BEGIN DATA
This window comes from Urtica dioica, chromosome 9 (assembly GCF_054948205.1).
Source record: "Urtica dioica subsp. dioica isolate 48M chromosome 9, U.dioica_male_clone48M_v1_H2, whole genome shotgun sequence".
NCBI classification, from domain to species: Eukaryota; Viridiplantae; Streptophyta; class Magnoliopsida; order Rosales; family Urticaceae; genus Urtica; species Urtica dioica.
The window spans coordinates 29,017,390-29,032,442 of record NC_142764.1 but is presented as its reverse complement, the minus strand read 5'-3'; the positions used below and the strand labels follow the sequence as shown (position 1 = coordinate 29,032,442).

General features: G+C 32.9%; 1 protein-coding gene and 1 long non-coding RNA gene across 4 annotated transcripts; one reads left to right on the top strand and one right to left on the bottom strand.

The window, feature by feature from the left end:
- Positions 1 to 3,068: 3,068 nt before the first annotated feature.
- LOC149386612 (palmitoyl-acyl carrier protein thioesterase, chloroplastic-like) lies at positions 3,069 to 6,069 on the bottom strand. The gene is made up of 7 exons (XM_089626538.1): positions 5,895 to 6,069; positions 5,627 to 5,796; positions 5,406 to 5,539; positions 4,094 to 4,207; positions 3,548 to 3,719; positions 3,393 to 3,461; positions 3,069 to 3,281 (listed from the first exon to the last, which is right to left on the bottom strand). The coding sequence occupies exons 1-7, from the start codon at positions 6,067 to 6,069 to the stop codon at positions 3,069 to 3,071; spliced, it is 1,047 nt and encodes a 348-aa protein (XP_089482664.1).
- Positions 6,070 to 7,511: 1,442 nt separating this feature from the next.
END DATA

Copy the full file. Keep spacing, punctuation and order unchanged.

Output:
This window comes from Urtica dioica, chromosome 9 (assembly GCF_054948205.1).
Source record: "Urtica dioica subsp. dioica isolate 48M chromosome 9, U.dioica_male_clone48M_v1_H2, whole genome shotgun sequence".
NCBI classification, from domain to species: Eukaryota; Viridiplantae; Streptophyta; class Magnoliopsida; order Rosales; family Urticaceae; genus Urtica; species Urtica dioica.
The window spans coordinates 29,017,390-29,032,442 of record NC_142764.1 but is presented as its reverse complement, the minus strand read 5'-3'; the positions used below and the strand labels follow the sequence as shown (position 1 = coordinate 29,032,442).

General features: G+C 32.9%; 1 protein-coding gene and 1 long non-coding RNA gene across 4 annotated transcripts; one reads left to right on the top strand and one right to left on the bottom strand.

The window, feature by feature from the left end:
- Positions 1 to 3,068: 3,068 nt before the first annotated feature.
- LOC149386612 (palmitoyl-acyl carrier protein thioesterase, chloroplastic-like) lies at positions 3,069 to 6,069 on the bottom strand. The gene is made up of 7 exons (XM_089626538.1): positions 5,895 to 6,069; positions 5,627 to 5,796; positions 5,406 to 5,539; positions 4,094 to 4,207; positions 3,548 to 3,719; positions 3,393 to 3,461; positions 3,069 to 3,281 (listed from the first exon to the last, which is right to left on the bottom strand). The coding sequence occupies exons 1-7, from the start codon at positions 6,067 to 6,069 to the stop codon at positions 3,069 to 3,071; spliced, it is 1,047 nt and encodes a 348-aa protein (XP_089482664.1).
- Positions 6,070 to 7,511: 1,442 nt separating this feature from the next.